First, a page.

Information afternoon Living in Switzerland
The "most beautiful and safest island in Europe" where rules are rules but are also enforced and where peace, stability and security still have real meaning. This is partly because Switzerland is not a member of the EU and has its own rules at federal, cantonal and municipal level.
It is therefore not self-evident in Switzerland that you as a "foreigner" can buy a house anywhere. That is why Gerhard Sjobbema, together with René Smaal from Smaal-Swiss-Immo, organizes an information meeting twice a year in which all aspects related to the purchase and sale of a (holiday) home in Switzerland are discussed, as well as the emigration and settlement options. Gerhard Sjobbema will discuss the legal and fiscal aspects of buying and keeping a house in Switzerland and emigrating to Switzerland.
The next seminar will take place on Saturday, November 7, 2020. The program will be announced via this site. Location will be Landgoed De Salentein in Nijkerk.
You are very welcome and we look forward to seeing you!
Gerhard Sjobbema, also on behalf of René Smaal
In case you have accrued a pension and wish to emigrate to Switzerland, you should take into account that you will be involved in the taxation from the moment of emigration in Switzerland. In principle, this also applies to pension income. However, the tax treaty between the Netherlands and Switzerland stipulates whether the Netherlands or Switzerland may levy tax on your pension income in a specific case. This depends on the nature of the pension. A distinction is made between government pensions and private pensions.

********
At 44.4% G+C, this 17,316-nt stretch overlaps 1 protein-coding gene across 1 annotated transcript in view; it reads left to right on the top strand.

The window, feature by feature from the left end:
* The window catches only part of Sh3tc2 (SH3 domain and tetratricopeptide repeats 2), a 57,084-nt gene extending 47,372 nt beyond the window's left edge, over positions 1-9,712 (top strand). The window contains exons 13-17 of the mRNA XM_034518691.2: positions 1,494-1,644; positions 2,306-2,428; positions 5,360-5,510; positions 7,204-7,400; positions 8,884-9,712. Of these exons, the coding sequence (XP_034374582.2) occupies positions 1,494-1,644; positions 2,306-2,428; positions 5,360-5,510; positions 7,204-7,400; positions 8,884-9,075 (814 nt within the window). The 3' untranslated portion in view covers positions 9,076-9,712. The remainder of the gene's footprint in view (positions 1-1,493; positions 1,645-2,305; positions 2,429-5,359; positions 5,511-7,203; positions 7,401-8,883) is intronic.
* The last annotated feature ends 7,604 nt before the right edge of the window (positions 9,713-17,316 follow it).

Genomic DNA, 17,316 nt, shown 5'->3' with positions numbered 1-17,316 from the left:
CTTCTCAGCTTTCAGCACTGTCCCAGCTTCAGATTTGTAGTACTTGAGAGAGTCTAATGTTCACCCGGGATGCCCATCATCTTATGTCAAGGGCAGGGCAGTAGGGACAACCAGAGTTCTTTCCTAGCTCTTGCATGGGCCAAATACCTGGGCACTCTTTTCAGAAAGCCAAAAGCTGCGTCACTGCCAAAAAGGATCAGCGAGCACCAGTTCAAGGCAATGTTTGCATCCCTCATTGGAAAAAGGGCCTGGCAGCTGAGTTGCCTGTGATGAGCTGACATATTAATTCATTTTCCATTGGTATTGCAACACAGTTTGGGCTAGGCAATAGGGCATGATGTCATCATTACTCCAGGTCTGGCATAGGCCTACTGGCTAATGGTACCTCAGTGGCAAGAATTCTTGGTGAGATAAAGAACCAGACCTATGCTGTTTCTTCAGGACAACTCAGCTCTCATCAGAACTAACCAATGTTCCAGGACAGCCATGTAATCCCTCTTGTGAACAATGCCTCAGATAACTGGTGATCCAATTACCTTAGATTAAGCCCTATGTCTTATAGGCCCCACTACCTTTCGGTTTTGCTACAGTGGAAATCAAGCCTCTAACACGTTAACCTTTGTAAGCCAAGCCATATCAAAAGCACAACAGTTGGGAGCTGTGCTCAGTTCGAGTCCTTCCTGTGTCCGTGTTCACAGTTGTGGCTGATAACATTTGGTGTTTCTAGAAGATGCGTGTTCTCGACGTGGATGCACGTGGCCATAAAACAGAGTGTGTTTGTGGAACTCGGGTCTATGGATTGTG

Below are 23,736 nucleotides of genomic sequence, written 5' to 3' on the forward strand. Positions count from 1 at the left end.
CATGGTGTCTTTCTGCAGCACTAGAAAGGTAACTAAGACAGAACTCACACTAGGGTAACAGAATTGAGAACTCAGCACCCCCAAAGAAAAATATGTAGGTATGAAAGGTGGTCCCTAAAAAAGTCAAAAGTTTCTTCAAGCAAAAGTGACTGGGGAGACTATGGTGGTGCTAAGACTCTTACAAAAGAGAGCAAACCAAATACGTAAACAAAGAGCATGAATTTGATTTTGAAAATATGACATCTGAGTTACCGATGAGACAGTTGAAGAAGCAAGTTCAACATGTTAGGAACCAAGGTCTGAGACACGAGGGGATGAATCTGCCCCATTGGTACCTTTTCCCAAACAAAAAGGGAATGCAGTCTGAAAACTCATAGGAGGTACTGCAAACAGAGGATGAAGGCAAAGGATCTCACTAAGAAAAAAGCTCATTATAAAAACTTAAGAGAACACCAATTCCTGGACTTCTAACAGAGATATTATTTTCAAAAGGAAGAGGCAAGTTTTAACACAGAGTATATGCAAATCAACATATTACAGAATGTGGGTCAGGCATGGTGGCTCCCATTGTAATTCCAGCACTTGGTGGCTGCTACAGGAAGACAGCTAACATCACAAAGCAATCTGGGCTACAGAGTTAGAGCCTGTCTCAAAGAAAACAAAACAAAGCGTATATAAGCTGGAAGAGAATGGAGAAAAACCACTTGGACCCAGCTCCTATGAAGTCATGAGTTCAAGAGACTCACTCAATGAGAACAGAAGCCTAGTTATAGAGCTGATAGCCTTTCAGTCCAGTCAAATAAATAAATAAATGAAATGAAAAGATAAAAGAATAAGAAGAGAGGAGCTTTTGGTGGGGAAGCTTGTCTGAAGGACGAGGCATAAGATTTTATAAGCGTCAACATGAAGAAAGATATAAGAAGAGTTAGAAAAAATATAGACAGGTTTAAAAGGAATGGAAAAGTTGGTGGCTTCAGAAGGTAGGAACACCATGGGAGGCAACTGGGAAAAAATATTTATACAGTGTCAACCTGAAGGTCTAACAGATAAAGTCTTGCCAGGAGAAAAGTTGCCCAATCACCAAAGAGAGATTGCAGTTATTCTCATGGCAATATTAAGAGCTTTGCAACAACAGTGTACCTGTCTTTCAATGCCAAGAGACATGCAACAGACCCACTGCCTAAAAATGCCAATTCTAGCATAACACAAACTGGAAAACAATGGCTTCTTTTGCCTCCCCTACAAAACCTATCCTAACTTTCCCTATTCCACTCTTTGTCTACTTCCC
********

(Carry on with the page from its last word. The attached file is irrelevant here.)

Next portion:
When emigrating, you should take into account that the accrued pension entitlement (in fact, that the value of your pension assets from which the pension income is paid) can suddenly be included in the tax levy in the Netherlands. It is important to prevent such a scenario and agreements can be made with the Dutch tax authorities.
It is possible to transfer the accrued pension capital to a pension insurer based in Switzerland. Consultations with the Dutch tax authorities are also necessary for this situation, in order to prevent the pension agreement from being included in the taxation.
In Switzerland, a referendum took place on 14 June 2015 about the introduction of a national (federal) inheritance tax and donation tax. A tax of 20% would be due insofar as the amount of the inheritance or gift would exceed CHF 2 million. The bill has been voted down and will therefore not be introduced in Switzerland. In the Berne Canton, for example, the initiative was voted down with a majority of 70% of the votes. This means that there is no federal inheritance tax and gift tax and will be levied in Switzerland. The situation is different at the cantonal level. Most cantons do levy donation and inheritance tax, whereby it can be noted that the rates are much lower than we are used to in the Netherlands. Moreover, there are considerable exemptions if obtained within the family atmosphere. You can obtain further information about inheritance tax and gift tax and obtaining a tailor-made advice from Sjobbema.
As a result of international pressure, the Swiss federation has decided to abolish banking secrecy with effect from 2018. Currently, Switzerland does not provide other countries with information about assets of residents of those countries held by banks located in Switzerland. With effect from 2018, Switzerland will proceed to the automatic provision of banking information. This step is very special, because the Swiss have always adhered to "their" banking secrecy. However, international pressure from the European Union and the OECD has led the Swiss to abolish banking secrecy. Further information on this subject can be obtained from Mr Sjobbema.